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    First Case of Influenza A (H3N2) Variant Detected in Michigan

    Contact: Angela Minicuci (517) 241-2112

    MDARD CONTACT: Bridget Patrick (517) 241-2669

    FOR IMMEDIATE RELEASE: August 15, 2012

    LANSING - The Michigan Department of Community Health (MDCH) announced today that the first case of variant H3N2 influenza infection in Michigan has been reported in a Washtenaw County child. State laboratory results indicate the child has tested positive for influenza A (H3N2) variant, or H3N2v. The child, who had recent exposure to swine at the Ingham County Fair, experienced mild illness and was not hospitalized. The state laboratory results will be sent to the Centers for Disease Control and Prevention (CDC) for confirmatory testing. MDCH is working with local health departments to identify any other potential cases.

    "While this strain of flu is new to Michigan, it's important that people remember the common-sense, simple steps that can be taken to protect their health as we would with any flu season," said Dr. Dean Sienko, Interim Chief Medical Executive of the MDCH. "Washing your hands, covering your nose and mouth when you sneeze or cough, and staying home when you feel sick are some of the best ways to protect yourself and others from becoming ill."

    "This is not a food safety issue as influenza viruses are not transmitted by food. You cannot get influenza from eating pork or pork products," said Dr. Nancy Frank, Assistant State Veternarian, Michigan Department of Agriculture and Rural Development (MDARD).

    Michigan joins the national investigation of recent H3N2v cases. On Aug. 10, the CDC announced 153 cases of H3N2v infection had been reported in the United States since July 12. Cases have been reported in Hawaii, Indiana, Ohio, and Illinois. Most cases have occurred in children, have been mild and not required treatment, and have resolved on their own. MDCH and MDARD recommend anyone experiencing flu symptoms who had recent exposure to swine visit their health care provider and tell them about this exposure.

    Nationally, all identified H3N2v illnesses have been similar to that of seasonal influenza. Certain people are at greater risk of serious flu-related complications (including young children, elderly persons, pregnant women, and people with certain long-term medical conditions) which is true of both seasonal influenza and variant influenza infections.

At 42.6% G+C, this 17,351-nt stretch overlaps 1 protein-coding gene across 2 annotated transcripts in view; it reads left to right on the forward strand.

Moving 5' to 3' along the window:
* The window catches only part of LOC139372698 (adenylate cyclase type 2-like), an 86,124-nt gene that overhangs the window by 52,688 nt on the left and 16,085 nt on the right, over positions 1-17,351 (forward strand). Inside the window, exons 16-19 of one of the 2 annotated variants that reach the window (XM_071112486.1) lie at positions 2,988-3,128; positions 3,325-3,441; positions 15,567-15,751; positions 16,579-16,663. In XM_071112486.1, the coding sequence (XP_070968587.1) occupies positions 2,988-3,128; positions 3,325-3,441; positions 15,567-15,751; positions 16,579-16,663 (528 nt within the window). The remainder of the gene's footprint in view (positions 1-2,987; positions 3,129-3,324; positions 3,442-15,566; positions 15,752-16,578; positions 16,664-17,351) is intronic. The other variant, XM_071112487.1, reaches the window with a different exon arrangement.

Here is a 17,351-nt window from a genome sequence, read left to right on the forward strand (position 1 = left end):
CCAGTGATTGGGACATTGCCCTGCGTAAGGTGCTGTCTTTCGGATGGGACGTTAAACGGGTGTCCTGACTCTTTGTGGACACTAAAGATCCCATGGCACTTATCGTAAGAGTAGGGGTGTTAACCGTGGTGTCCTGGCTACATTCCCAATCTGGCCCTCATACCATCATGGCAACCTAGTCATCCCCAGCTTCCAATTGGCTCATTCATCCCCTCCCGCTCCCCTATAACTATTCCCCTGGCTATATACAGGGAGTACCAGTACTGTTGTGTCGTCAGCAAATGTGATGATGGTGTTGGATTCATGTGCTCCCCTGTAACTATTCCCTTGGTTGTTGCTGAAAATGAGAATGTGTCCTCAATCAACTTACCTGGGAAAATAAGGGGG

Most human infections with H3N2v have occurred following direct contact with pigs. As a precaution, MDARD has been notifying swine exhibitors, fairs, and veterinarians of proper safety measures to prevent spreading illnesses.

    "Throughout this fair season, MDARD has continued to stress the importance of implementing stringent bio-security practices to reduce exposure to animal diseases, especially those that might impact people," said Dr. Frank. "Swine owners, fairs showing livestock or exhibits featuring animals need to be diligent about their livestock and contact their veterinarian if animals become ill or exhibit signs of illness."

    There are steps that can be taken to prevent the spread of influenza between people and pigs:

    • Wash your hands frequently with soap and running water before and after exposure to animals. 
    • Never eat, drink, or put things in your mouth while in animal areas, and don't take food or drink into animal areas. 
    • Children younger than 5, people 65 and older, pregnant women, and people with certain chronic medical conditions (such as, asthma, diabetes, heart disease, weakened immune systems, and neurological or neurodevelopmental conditions) are at high risk for serious complications if they get influenza. People with these risk factors should consider avoiding exposure to pigs and swine barns this summer, especially if sick pigs have been identified. 
    • If you have animals - including swine - watch them for signs of illness, and call a veterinarian if you suspect they might be sick.

    For more information about the investigation and H3N2v, please visit the CDC's website at http://www.cdc.gov/flu/swineflu/influenza-variant-viruses-h3n2v.htm.

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